Independent Women: What Country’s Female Up-and-Comers Gain From Going It Alone
The 2019 roster for CMT's Next Women of Country program is a diverse group of musicians with equally varied backstories. Some are relatively new to Nashville, while others have been pounding the pavement in Music City for years. Some recently released new EPs, while others have been busily gigging across the country. And, while some have record deals, many members of the new class are releasing their music independently.
In an industry that still offers only a limited number of slots to female performers, it makes sense that some artists would need to pursue careers without the backing of a label. Yet just a couple of decades ago, it might not have been possible for such acts to achieve enough of a platform to ever be heard at all, let alone become well-known enough to be named into a Next Women of Country class.
According to the founders of Olivia Records, who established their label in 1973 to help re-balance the gender inequality in the music business, social media has changed everything. "It's all digital, which means artists don't have to have a label. They just are the label," says co-founder Cris Williamson.
"Fans just want to know that this is real ..." - Stephanie Quayle
The NWoC's independent artists agree that social media is an indispensable part of their success. Before Lainey Wilson signed a deal with Broken Bow Records, she released an EP independently.
"Yeah, I think social media has a lot to do with it," Wilson tells The Boot and other outlets. "I mean, you always have to have a team of people around you -- a support system -- but as long as people can see and hear you ... People are visual. And auditory, too. If they can see it and hear it, that's the most important thing."
The added boost of being able to promote herself, Wilson says, gave her the freedom to put out a project on her own terms: "I did release my EP in April, just by myself," she explains. "I kinda just wanted it to be me."
For many artists, the ability to curate their own careers is an incredible advantage of releasing music independently.
"The thing that I'm most excited about as an independent artist is that I get creative control over what I want to say," offers Lauren Duski, who recently released her single "Costume Party" independently.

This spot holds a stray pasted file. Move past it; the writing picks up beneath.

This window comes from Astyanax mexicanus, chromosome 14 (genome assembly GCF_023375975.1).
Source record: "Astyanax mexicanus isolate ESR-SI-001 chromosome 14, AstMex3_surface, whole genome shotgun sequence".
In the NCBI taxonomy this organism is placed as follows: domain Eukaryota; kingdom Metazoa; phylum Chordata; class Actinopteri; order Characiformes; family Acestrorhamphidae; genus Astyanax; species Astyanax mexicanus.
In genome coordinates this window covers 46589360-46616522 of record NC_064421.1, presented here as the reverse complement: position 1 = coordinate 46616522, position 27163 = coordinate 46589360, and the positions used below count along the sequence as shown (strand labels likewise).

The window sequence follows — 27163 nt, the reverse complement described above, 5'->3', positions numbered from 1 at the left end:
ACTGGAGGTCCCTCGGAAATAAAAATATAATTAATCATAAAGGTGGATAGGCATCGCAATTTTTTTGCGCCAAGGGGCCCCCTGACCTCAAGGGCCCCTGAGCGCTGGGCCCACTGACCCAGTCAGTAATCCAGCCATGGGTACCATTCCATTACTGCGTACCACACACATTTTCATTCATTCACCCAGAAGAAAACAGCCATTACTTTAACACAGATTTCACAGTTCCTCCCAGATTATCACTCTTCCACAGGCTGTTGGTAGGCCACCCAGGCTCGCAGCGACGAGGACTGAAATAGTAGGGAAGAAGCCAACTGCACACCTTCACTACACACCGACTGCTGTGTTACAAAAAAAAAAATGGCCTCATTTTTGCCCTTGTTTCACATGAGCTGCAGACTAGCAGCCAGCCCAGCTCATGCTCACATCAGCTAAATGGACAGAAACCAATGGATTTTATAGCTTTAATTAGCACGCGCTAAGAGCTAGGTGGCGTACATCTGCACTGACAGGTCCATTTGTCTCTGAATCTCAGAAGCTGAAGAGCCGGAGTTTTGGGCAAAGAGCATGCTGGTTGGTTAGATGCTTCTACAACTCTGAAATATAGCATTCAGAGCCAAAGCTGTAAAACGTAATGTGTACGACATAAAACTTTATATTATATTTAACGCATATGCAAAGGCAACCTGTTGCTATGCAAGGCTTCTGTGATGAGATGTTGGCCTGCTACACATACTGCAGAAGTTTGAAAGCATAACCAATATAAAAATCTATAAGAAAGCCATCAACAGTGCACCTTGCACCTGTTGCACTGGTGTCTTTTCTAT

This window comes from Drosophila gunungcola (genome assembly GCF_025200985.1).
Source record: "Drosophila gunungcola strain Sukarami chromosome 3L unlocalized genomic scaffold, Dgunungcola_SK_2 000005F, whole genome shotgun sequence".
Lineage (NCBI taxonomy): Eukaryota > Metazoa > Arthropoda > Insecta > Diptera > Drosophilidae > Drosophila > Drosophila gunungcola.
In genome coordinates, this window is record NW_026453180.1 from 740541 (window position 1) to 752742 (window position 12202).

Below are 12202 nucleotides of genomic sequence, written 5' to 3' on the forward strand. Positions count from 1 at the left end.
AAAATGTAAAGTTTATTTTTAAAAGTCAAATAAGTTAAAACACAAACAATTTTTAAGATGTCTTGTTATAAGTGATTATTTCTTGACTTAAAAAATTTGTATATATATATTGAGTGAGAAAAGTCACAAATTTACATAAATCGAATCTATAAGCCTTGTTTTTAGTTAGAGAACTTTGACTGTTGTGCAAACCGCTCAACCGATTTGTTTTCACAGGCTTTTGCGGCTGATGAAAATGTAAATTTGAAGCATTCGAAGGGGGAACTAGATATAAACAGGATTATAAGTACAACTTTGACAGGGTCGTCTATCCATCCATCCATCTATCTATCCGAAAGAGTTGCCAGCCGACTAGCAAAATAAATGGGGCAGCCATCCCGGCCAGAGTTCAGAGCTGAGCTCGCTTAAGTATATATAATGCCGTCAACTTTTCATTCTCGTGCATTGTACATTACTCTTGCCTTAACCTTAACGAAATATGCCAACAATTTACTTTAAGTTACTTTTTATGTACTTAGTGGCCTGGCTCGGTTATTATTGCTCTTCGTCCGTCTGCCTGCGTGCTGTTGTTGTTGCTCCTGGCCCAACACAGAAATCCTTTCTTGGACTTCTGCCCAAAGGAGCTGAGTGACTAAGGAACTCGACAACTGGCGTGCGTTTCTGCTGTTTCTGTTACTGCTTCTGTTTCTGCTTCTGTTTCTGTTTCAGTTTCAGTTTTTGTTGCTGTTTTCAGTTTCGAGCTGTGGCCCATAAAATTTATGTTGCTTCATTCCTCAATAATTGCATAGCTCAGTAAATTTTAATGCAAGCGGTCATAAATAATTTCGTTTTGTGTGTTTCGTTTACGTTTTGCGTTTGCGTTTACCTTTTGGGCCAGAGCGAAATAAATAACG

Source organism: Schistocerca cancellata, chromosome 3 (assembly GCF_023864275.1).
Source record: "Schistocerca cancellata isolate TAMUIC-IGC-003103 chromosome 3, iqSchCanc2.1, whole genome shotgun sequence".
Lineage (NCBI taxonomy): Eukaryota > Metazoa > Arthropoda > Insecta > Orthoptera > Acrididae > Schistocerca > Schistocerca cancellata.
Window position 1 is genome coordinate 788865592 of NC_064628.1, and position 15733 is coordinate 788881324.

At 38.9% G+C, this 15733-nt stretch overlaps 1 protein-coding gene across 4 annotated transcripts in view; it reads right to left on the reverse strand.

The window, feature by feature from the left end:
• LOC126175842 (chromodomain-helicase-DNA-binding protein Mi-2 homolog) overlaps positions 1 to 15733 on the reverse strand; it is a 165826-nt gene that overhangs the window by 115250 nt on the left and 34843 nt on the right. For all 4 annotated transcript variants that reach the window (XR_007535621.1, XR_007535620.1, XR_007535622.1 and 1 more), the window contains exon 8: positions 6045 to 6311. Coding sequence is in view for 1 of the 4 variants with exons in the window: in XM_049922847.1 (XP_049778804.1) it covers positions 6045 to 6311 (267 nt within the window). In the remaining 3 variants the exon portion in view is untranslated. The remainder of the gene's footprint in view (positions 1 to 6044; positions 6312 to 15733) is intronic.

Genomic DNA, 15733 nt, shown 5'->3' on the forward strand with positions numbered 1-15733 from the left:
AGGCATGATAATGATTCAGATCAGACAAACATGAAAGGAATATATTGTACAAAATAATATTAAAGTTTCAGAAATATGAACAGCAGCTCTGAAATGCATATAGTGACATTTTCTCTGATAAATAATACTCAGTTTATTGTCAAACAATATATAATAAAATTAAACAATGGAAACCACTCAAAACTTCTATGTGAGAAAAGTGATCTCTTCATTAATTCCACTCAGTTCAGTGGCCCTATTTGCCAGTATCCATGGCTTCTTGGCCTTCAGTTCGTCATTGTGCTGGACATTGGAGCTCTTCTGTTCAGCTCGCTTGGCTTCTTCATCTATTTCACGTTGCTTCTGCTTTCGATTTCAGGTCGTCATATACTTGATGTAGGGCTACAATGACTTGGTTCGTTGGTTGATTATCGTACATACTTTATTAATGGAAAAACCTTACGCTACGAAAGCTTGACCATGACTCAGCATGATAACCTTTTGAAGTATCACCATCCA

Creative control was especially meaningful to Duski for that particular song, which confronts the anxieties that many young women face about not living up to the expectations of the society that surrounds them.
"My first single is about being comfortable in your own skin, and trying to just accept that you're always gonna be a work in progress, and that's okay," she adds. "So it was nice to be able to say that first, and know I was able to do it without any control, someone telling me [what to say] -- not that they would have -- but it was nice to have."
Meet The Boot's 2019 Artists to Watch
Duski is far from the only young female artist to release music about overcoming the feelings of falling short of what she's expected to be: Her fellow Next Women of Country Class of 2019 member Ingrid Andress' "Ladylike" makes the case that lots of different kinds of women -- including tequila-shooting tomboys -- can be "ladylike" in their own ways. Kassi Ashton's debut single, "California, Missouri," is a tortured love letter to a hometown that the singer still loves, even though it never quite accepted her. Heck, Cassadee Pope wrote an entire album based on sharing every aspect of life with fans, even and especially those moments that aren't sunny or palatable in the way that female country artists are often expected to be.
While the above artists, and many more, released soul-baring music under the auspices of a label, Duski reasoned that going it alone on such a personal single would ensure that she was doing it entirely her way. Of course, being an independent artist can be scary, and it isn't always a choice: Leah Turner recalls that she had a Top 40 single on radio while signed to Sony, but a regime change at the label lost her and many other artists their deals.
"You go, 'I'm either gonna sink or swim. I'm gonna splat on the ground, or I'm gonna fly,'" Turner explains. "I chose to swim, and I chose to find some wind beneath my wings."
"As long as people can see and hear you ... that's the most important thing." - Lainey Wilson
While the experience may have been harrowing in the moment, Turner goes on to say, it ultimately left her a much more confident artist: "To have the freedom to be able to record what I want, and ... kinda just find myself as an artist, to stand on my own two feet, has been really incredible," she adds.
Plus, as long as they can reach listeners using tools like social media, an artist's label affiliation doesn't ultimately affect the most important thing: their relationship with their fans.
"They listen to the music, but they don't know which label you're on, you know?" Stephanie Quayle points out. "They see a woman with a song, and they want to know more. That's usually as far as they go."
Fans prize an authentic connection, Quayle continues, which is why touring and having a compelling live show is ultimately more critical to her career than being signed by a label.
"Fans just want to know that this is real, and that they just spent their money on a show that they can go home and tell people about, or be moved by, escape what they're going through," she says. "Most of the artists here, we all perform. We're all touring artists. That's how we make part of our living, and you can't fake that. It's too much work. It's way harder to fake it."
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